Drug Courts:

Overview of Growth, Characteristics, and Results

GGD-97-106: Published: Jul 31, 1997. Publicly Released: Jul 31, 1997.

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Pursuant to a legislative mandate, GAO reviewed the effectiveness and impact of federal grants for drug court programs that include court-supervised drug treatment, focusing on: (1) the universe of and funding for drug courts; (2) the approaches, characteristics, and completion and retention rates of existing programs; (3) the extent to which program and participant data are maintained and used to manage and evaluate drug court programs; and (4) the results of GAO's review and synthesis of existing published and unpublished evaluations or assessments of drug court programs regarding the impact of such programs.

GAO noted that: (1) there has been a substantial increase in the number of drug court programs started in the United States and the availability of federal funding to support such programs; (2) between 1989 and 1994, 42 drug court programs were started; (3) since 1994, the total number of operating drug court programs had grown to 161 as of March 31, 1997; (4) the number of drug court programs in various developmental stages as of the same date indicates that the number of operating programs will likely continue to grow; (5) over $125 million has been made available for the planning, implementation, enhancement, or evaluation studies of drug court programs from a variety of funding sources since 1989; (6) federal funding, which has increased substantially since 1993, has provided over $80 million of the total; (7) over 95 percent of the federal funding has been provided through federal grants administered by the Department of Justice (DOJ) and the Department of Health and Human Services (HHS); (8) state and local governments, private donations, and fees collected from program participants have provided about $45 million; (9) some programs reported that they deferred prosecuting offenders who entered the program, some allowed offenders to enter the program after their case had been adjudicated, and others allowed offenders to enter their program on a trial basis after entering a plea; (10) with the exception of follow-up data on program participants after leaving the program, most drug court programs surveyed by GAO reported that they maintained various types of data on program participants as suggested by DOJ in its guidance to jurisdictions applying for federal grants under: (a) Title V of the Violent Crime Act; (b) the HHS Center For Substance Abuse and Treatment in its drug court treatment guidelines; and (c) the National Association of Drug Court Professionals Standards Committee, which develops standards and provides guidance to drug court programs, in its drug court program guide; (11) GAO, for several reasons, could not draw any firm conclusions on the overall impact of drug court programs or on certain specific issues raised by Congress about the programs or their participants; (12) DOJ, in conjunction with various stakeholders in the drug court community, has initiated an impact evaluation, to be completed in 1999, of four of the oldest drug court programs; and (13) this evaluation is designed to address some of the factors associated with existing studies that prevented GAO from reaching firm conclusions.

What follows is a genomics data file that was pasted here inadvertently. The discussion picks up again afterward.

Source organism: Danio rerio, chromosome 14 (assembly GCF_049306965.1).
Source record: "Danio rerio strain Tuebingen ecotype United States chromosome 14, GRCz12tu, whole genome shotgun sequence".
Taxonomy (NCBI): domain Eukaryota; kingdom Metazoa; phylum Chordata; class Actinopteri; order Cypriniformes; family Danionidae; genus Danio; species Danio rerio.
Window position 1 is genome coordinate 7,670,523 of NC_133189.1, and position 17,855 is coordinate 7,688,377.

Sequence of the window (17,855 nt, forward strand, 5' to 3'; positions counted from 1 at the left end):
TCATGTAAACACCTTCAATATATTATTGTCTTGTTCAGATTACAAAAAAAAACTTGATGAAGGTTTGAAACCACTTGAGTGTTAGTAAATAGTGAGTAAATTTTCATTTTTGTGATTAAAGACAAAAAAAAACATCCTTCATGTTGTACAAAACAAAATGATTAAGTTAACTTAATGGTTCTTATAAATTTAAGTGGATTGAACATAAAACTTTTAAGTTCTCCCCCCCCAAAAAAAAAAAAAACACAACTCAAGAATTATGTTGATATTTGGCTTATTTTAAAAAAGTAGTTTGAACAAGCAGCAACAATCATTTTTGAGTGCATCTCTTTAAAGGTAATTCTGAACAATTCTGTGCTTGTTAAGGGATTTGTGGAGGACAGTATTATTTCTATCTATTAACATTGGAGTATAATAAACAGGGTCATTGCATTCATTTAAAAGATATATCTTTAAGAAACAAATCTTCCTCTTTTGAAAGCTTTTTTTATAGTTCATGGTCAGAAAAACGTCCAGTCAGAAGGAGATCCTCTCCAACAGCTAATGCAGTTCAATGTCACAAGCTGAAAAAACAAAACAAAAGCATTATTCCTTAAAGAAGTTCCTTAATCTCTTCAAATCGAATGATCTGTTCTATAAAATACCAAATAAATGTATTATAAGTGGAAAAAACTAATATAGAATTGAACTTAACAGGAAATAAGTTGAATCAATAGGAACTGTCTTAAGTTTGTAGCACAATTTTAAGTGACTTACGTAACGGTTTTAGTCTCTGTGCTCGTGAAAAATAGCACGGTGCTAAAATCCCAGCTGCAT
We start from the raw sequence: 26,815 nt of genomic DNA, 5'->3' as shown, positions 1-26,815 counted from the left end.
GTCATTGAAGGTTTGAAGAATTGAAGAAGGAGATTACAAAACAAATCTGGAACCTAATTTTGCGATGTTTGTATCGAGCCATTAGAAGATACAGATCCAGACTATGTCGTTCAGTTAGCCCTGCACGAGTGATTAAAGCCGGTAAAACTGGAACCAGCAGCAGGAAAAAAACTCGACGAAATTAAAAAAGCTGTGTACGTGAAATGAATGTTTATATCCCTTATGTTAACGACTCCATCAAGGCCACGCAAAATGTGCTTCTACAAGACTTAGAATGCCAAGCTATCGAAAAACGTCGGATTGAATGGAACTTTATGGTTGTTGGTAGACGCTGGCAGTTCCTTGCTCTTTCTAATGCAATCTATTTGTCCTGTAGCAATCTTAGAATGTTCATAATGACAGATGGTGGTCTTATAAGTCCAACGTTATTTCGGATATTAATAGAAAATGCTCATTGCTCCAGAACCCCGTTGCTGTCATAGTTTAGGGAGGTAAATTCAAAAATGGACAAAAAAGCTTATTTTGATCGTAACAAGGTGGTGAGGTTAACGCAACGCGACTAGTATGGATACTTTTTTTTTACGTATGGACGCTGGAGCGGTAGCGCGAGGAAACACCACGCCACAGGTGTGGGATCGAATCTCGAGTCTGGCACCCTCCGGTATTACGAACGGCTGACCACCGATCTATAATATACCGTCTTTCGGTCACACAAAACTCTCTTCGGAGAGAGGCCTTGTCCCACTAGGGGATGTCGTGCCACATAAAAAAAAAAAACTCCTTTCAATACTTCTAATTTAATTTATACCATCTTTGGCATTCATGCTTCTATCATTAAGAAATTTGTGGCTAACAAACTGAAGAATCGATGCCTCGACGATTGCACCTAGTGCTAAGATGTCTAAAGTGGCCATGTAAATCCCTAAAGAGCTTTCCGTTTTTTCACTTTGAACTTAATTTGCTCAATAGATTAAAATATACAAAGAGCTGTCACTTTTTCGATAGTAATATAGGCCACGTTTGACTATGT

Recommendations for Executive Action

  1. Status: Closed - Implemented

    Comments: CSAT's discretionary grant program currently supports drug courts through the juvenile/Criminal Justice Treatment Networks. CSAT began funding of these networks in fiscal year (FY) 1996, and anticipates continuing support through FY2000. The grants support linkages with a network of treatment and social services providers, and linkages with other justice agencies, such as pretrial services, jails, and probation. Each project is undergoing process and impact evaluation. The evaluation includes collection of follow-up data on criminal recidivism and drug use.